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updated: 5/4/2014 7:50 PM

'Warrior' Hjalmarson always ready to sacrifice life, limb

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  • Blackhawks defenseman Niklas Hjalmarsson barely skipped a shift after being injured in the first period doing what he does best -- blocking a shot.

      Blackhawks defenseman Niklas Hjalmarsson barely skipped a shift after being injured in the first period doing what he does best -- blocking a shot.
    Associated Press

 
 

Niklas Hjalmarsson took one for the team Sunday afternoon in the United Center.

Man, did he ever. Somewhere in the neck area. Maybe the throat. Maybe under his chin.

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In NHL terms it was the wide-ranging, narrow-minded upper-body designation.

Hjalmarsson wasn't the star of the Blackhawks' 4-1 playoff victory over Minnesota, even with 2 assists.

But he sure did exemplify hockey's no-pain / no-gain mentality.

With 5:18 left in the first period, the Wild's Jonas Brodin launched a slap shot that never made it to goalie Corey Crawford.

Hjalmarsson's upper body -- wink, wink -- got in the way.

"It went off a body and hit him in the neck," Hawks' winger Brandon Saad said. "He battles. We expect that out of him."

Hjalmarsson went down like somebody whacked him on the back of the head with a shovel. If the puck had crashed a few inches over, he might have been able to mail his teeth to the dentist.

This would be trouble for the Hawks if Hjalmarsson were injured badly enough to miss some games, even though they were destined to take a 2-0 lead in the best-of-seven playoff series.

Ah, but this is hockey, not tiddlywinks. Hjalmarsson didn't miss a shift.

"He's a warrior," Joel Quenneville said. "He takes (pucks) all over his body." However, the Hawks' coach added, "I don't think I've seen one where he took one today."

If you think it's remarkable that a hockey player would place himself in position to be hit by a speeding puck, it's even more remarkable that he couldn't wait to jump right back onto the ice.

Hjalmarsson struggled to the bench, had his impacted area attended to and minutes later was back protecting Crawford.

"It didn't look good at the start," Hawks winger Bryan Bickell said. "To seem him out there and doing it again, you see his character."

Welcome to hockey. This particular Hjalmarsson episode is a snapshot of what hockey players are made of and how important the Stanley Cup is to them.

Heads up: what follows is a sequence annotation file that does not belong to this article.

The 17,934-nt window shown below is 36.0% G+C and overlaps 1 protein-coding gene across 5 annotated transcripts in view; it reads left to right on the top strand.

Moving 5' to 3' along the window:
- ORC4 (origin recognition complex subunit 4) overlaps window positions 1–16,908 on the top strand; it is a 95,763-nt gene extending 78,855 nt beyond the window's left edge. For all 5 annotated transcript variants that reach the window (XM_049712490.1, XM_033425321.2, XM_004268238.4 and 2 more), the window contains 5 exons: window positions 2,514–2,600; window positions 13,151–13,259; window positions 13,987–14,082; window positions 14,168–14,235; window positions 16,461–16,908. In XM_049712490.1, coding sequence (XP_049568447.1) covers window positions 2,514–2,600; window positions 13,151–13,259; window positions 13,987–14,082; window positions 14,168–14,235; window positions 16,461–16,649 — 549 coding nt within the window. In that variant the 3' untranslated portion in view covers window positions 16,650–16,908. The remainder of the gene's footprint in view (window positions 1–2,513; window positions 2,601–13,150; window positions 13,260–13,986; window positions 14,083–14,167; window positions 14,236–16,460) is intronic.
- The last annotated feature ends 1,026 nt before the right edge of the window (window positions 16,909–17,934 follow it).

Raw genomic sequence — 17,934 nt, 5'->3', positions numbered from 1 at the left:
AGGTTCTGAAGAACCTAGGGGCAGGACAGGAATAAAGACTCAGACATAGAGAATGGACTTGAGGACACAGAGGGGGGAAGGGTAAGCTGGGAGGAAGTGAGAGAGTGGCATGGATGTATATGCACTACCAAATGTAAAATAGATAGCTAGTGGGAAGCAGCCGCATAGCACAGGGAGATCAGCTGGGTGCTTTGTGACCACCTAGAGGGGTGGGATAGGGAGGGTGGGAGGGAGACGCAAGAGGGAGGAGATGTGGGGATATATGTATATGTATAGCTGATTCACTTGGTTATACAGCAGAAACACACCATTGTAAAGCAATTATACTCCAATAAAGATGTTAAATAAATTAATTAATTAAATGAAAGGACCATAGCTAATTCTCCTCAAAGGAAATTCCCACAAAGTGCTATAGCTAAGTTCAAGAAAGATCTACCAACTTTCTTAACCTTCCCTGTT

Think about all the baseball players these days suffering from the suddenly fashionable oblique injury. Now think about how there might not be a player in the NHL playoffs who wouldn't continue to play with an aching oblique.

It would be convenient to say that Hjalmarsson reflects the Hawks' resolve. But it more reflects the entire NHL.

Take a puck to the throat, no big deal. Just keep on keeping on. There'll be time to rest in the off-season after undergoing neck-replacement surgery.

Blocking shots is nothing new for Hjalmarsson. He led the Hawks this season and was 19th in the NHL with 157 blocks.

Some collided with his chest. Some smacked an ankle. Some found some other part of what must have become a bruised and battered body.

Hjalmarsson has been playing for the Blackhawks since the 2007-08 season, which means his block total might be up to 1,000, leaving nearly as many black-and-blue marks.

But Quenneville says that Hjalmarsson "very rarely misses a shift." The Hawks' defenseman continues to stand, stoop and slide in the way of opponents' shots.

Outsiders might not always appreciate the game of jeopardy that Hjalmarsson plays. The Hawks No. 1 pairing of defensemen are Duncan Keith and Brent Seabrook, who receive the most attention at awards time.

Ah, but the Hawks know how valuable Hjalmarsson is.

After some key members of the 2010 Stanley Cup championship team had to be lost for salary-cap reasons, the Hawks made sure to retain Hjalmarsson.

So here he remains: A core member of last year's second Hawks' title team and of this year's team attempting a rare repeat.

"He's adept at (blocking shots)," Crawford said of Hjalmarsson, "and he helps me out a lot."

Sometimes taking one for the team can hurt so good.

mimrem@dailyherald.com

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